mental health, Mindfulness, wellbeing, wellness

Practical ways to improve your wellbeing by unlocking the power of the vagus nerve

Last week, in my compassion group therapy session, we looked at the vagus nerve and its effect on our health and wellbeing. The vagus nerve is the longest of our cranial nerves (the ones which emerge straight from our brain) and controls our inner nerve centre. It oversees a range of crucial functions, communicating motor and sensory impulses to each organ of our body (our heart, lungs, upper digestive tract, and other organs of the chest and abdomen).

The vagus nerve is critical to our overall health and it has been scientifically proven that stimulating this important bundle of motor and sensory fibres is a key in reducing our stress, anxiety and anger levels.

So, enough of the science lesson, what are the practical ways that we can get this thing working to our advantage? Here are a range of different ways:

breathe deeply and slowly

Slow and deep breathing stimulates the vagus nerve in a way that can help reduce our heart rate and enable us to become more relaxed. That’s why focusing on your breath during mini meditations can be so soothing for us and is a key part of compassion based therapy.

exercise

Regular exercise such as a gentle walk stimulates gut flow which is regulated by your vagus nerve. Why not combine this with getting in touch with nature so you can enjoy some peace and quiet at the same time?

have a good laugh

There’s a reason behind the popular saying ‘laughter is the best medicine’. Proper belly laughs are thought to be great for stimulating the vagus nerve. Why not try going to a comedy show or watching an episode of your favourite funny TV series tonight? There’s even a thing called ‘laughter therapy’ according to a counsellor I used to see, although I’ve never tried it myself!

try getting yourself all cold!

Apparently any type of exposure to cold will increase vagus nerve activation. That’s why some people swear by having a cold shower first thing in the morning to get going! Personally I prefer a little cold water on my face or a nice cold glass of water to wake myself up but it’s entirely up to you how you expose yourself to a little bit of coldness!

Sing or chant

As a member of a choir, I love singing and find it really helps my wellbeing. Now I know why! Why not trying putting on your favourite music and singing along (and maybe do a little boogie as well for the exercise) to activate your vagus nerve? Chanting also works too so no wonder football fans feel so good when they shout for their team at matches.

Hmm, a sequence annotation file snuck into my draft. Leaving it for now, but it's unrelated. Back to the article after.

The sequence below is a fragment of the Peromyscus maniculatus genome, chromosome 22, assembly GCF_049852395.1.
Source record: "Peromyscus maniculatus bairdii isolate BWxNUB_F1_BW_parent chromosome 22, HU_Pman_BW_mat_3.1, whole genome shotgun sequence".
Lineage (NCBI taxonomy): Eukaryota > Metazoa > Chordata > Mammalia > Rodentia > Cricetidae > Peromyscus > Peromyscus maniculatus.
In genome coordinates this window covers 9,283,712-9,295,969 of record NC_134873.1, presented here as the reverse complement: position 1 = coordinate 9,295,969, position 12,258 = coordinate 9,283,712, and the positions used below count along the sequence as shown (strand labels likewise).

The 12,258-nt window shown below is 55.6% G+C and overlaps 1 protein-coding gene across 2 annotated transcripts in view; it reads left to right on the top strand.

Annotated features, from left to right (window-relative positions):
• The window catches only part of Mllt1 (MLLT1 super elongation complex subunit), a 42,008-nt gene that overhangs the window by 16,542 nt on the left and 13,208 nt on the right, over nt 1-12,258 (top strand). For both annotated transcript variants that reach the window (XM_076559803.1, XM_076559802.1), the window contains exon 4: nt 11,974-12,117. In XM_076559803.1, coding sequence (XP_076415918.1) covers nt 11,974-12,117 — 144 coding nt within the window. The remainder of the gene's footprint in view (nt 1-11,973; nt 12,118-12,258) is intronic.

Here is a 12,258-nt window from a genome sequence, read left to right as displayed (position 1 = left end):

Massage

A nice neck massage is a lovely way to stimulate the vagus nerve or why not try a foot massage to help lower your heart rate and blood pressure. I love it when my husband does a firm massage of my feet after a long day when we’re sat together watching TV. If you haven’t got an obliging partner, a session with a qualified masseuse makes a fantastic pampering treat if you can afford it.

Positive social contact

Being socially connected, be it with compassionate friends, family or even our beloved pets has been shown to help with emotional regulation though vagal stimulation. Make sure that you choose to spend time with kind hearted and thoughtful people to ensure a positive experience.

Reduce your consumption of junk food

I’m sure you already know that eating too much fatty stuff is bad for you but excess consumption of ‘junk food’ has been shown to reduce the sensitivity of your vagus nerve. The occasional treat is okay but try not to indulge too often.

Yoga and Tai Chi

The benefits of practises such as yoga and Tai Chi are well documented. They have both been shown to increase vagus nerve activity and your parasympathetic (also known as rest and digest) system in general. You can find many simple yoga sequences online and beginner classes of exercises are widely available if you want to make it a social event too.

And finally, try to make time to relax each and every day

It’s up to you what form that relaxation takes, a nice warm bath, a few uninterrupted chapters of your favourite novel, craft or art activities or settling down to watch a film. Find something relaxing to do each day will have a positive effect on your wellbeing by working your vagus nerve.

I hope you’ve found this blog post interesting and have learnt something new. Let me know if you try any of the ideas and if they have a positive effect on your wellbeing as a result. I’ve learnt so much from my compassion group therapy so far and I’ve have been working hard to put things into practise to improve my wellbeing. Hopefully I get the chance to share some more with you soon.

Until next time, look after yourself.

mental health, Mindfulness, Planning and journaling, wellbeing, wellness